RESTful Brain Project. 

-Wei-Li Diana Ma, Ph.D.

Many government agencies, including the NIH and DARPA, have efforts underway to encourage scientific data sharing, however, the research community has been slow to adopt.  In our discussions with researchers, it is clear that this is because sharing their data brings no clear benefit and some clear risks for them.  We cannot mitigate the risks, but this proposal describes a platform that will bring a benefit to the neurosciences.

Neuroscience is a field that encompasses a broad range of disciplines and interests.  Accordingly, researchers utilize a broad range of techniques and approaches.  Each technique offers a unique window onto the brain and other excitable cells and is distinct from the rest in terms of spatial coverage, temporal resolution, chemical specificity or other parameters.  A complete understanding of the brain cannot be achieved without understanding of how these disparate viewpoints can be integrated.  Here we discuss a ubiquitous and underutilized portion of many neuroscience data sets that can serve as the common thread that ties all of these data together.  Properly aggregated, they can explore basic questions in neuroscience that are currently intractable and will accelerate overall discovery. 

“Spontaneous” is a term that encompasses a variety of names and descriptions for activity at rest (unstimulated).  It is widely understood that spontaneous activity in the brain varies across parameters and conditions including location and time.  In order to make quantitative observations of brain function in this variable backdrop, neuroscientists will typically dedicate a portion of their data collection to studying spontaneous activity (e.g. the last 500 ms of a 1000 ms recording or every other slide in histochemistry).  These contemporaneous data are used to normalize the experimental observations and then typically ignored, even though they can be over half of the data overall.  We propose to harvest observations of spontaneous activity from data sets currently in publicly accessible archives and build a resource.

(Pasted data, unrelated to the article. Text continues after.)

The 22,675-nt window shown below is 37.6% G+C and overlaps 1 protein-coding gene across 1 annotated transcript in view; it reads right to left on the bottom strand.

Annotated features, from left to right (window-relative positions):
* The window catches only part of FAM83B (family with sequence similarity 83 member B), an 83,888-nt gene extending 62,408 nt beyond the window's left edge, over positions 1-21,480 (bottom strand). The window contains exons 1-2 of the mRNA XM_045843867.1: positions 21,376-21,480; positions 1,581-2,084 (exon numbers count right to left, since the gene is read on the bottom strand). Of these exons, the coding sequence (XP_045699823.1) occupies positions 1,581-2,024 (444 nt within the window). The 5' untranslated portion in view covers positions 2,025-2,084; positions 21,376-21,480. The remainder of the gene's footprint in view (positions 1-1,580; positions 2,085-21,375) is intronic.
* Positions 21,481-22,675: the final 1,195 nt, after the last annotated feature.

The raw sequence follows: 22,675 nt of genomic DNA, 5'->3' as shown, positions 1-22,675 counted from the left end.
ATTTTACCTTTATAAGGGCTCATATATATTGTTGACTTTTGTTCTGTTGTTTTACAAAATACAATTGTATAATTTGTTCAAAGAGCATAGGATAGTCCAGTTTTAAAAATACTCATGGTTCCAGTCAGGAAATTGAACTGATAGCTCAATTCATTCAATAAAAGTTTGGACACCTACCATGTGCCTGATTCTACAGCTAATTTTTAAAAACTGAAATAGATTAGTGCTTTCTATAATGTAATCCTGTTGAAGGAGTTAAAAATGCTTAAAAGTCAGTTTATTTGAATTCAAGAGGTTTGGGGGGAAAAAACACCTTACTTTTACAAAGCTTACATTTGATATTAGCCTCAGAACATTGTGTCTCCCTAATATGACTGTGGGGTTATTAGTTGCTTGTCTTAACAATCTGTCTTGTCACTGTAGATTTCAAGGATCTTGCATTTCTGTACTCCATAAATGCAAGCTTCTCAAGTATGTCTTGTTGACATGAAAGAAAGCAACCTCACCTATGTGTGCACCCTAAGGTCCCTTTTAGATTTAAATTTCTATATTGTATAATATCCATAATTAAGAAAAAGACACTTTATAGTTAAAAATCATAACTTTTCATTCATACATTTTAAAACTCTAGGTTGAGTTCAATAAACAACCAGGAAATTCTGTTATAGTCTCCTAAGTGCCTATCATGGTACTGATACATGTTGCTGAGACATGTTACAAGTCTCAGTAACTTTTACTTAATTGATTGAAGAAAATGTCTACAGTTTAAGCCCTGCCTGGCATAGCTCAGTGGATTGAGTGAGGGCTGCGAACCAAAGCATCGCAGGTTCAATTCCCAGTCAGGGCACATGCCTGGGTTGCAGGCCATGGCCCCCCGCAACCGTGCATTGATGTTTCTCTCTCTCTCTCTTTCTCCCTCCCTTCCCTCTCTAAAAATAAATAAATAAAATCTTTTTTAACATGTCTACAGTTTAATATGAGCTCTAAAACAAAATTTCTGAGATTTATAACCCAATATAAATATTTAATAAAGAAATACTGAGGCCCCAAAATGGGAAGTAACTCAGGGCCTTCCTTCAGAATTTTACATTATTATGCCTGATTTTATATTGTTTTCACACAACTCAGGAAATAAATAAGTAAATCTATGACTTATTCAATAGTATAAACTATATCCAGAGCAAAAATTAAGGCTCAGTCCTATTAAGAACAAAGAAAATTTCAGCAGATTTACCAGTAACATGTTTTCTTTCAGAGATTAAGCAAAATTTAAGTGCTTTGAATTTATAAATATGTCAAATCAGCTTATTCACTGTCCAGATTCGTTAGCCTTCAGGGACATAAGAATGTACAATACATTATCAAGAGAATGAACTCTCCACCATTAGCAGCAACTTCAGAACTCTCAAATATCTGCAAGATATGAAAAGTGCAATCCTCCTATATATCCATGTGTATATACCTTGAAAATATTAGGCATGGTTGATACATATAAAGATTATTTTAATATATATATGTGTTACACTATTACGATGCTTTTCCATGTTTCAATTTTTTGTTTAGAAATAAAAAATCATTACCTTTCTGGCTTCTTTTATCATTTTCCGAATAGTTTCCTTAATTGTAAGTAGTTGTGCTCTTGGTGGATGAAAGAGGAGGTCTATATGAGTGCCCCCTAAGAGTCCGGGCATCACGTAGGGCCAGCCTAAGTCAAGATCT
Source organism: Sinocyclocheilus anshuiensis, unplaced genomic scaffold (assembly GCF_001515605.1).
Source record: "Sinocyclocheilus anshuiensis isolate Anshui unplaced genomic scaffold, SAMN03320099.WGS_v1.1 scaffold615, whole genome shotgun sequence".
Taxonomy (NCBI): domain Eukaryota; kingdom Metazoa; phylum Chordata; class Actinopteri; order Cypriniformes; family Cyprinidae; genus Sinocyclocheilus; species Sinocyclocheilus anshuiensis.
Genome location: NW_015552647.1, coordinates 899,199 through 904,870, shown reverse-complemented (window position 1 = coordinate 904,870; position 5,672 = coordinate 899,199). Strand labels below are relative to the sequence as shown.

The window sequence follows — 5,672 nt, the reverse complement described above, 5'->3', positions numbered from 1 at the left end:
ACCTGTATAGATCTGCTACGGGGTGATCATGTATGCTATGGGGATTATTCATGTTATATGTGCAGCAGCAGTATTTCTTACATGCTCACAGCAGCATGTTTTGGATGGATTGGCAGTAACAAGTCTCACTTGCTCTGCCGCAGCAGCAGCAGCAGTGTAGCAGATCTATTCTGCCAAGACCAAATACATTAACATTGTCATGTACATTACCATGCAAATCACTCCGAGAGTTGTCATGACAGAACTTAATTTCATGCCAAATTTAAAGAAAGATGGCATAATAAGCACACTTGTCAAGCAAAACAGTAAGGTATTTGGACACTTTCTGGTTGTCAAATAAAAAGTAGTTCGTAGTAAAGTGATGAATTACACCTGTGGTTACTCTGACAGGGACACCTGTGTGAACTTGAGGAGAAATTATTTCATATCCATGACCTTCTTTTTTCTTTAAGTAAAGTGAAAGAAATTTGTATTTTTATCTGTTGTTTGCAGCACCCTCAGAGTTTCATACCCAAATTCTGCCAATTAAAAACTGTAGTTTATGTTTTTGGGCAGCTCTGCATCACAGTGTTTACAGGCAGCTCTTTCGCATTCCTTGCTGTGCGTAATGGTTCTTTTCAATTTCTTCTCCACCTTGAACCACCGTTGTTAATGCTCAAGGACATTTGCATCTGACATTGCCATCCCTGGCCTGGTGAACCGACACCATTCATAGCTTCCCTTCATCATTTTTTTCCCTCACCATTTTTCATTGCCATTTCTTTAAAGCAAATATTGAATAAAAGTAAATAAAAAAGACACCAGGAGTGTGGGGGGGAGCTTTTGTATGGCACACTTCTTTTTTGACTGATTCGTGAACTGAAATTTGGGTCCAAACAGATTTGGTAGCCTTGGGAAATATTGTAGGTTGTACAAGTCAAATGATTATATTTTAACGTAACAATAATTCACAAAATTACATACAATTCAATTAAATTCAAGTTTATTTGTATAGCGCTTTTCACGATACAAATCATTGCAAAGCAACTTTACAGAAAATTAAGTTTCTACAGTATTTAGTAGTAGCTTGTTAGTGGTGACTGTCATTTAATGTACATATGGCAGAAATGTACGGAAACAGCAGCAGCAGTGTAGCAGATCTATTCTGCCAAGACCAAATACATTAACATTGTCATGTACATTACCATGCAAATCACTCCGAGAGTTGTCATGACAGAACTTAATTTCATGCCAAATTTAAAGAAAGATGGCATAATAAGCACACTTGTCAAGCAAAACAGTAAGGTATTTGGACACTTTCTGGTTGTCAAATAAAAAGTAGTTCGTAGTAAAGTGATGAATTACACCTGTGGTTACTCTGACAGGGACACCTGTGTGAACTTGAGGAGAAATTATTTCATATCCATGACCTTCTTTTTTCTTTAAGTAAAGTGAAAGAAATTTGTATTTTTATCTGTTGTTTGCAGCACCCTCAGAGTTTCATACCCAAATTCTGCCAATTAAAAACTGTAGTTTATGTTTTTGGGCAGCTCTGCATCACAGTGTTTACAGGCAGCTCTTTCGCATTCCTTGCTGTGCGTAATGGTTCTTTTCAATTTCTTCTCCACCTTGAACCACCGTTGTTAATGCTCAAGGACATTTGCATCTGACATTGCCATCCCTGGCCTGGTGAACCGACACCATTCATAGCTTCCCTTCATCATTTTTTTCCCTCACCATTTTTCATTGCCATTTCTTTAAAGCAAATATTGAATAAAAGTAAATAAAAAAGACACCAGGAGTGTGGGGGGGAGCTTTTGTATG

At a minimum, each data set will be associated with basic information including researcher, subject’s species, and experimental preparation.  From this starting point, we can add detail to existing brain atlases or build new maps.  Scientific experiments are typically well documented, so each data set should be accompanied by voluminous metadata.  Additional metadata makes a wider range of studies possible.  For instance, What is the effect of Ketamine versus Pentobarbital on the activity in a given region of the brain ? How does it differ from Pentobarbital?  How does the resting cortical activity in a particular genetic mutant differ from wild type?  Researchers will also be able to rapidly identify where there are “holes” in the data in order to justify their request for grant funding.  Our data sets would be linked to the source information including the original (whole) dataset, metadata (used to create a search index), and the associated research paper.  The topic of the research paper and select metadata would also be used to perform a targeted search of PubMed to find related resources for detailed research. We will start by making our collection of spontaneous data available to institutions by subscription.  Our minimum viable product (MVP) is simply cleaning and archiving the available data.  As researchers find value in the resource (e.g. if their own data are cited or their own research is accelerated), we anticipate that their willingness to facilitate our efforts will increase.  We anticipate the help from the research community will be necessary to fully document the metadata and translate some aspects of the available data sets.  As our collection grows, we will be able to create new products for education and research.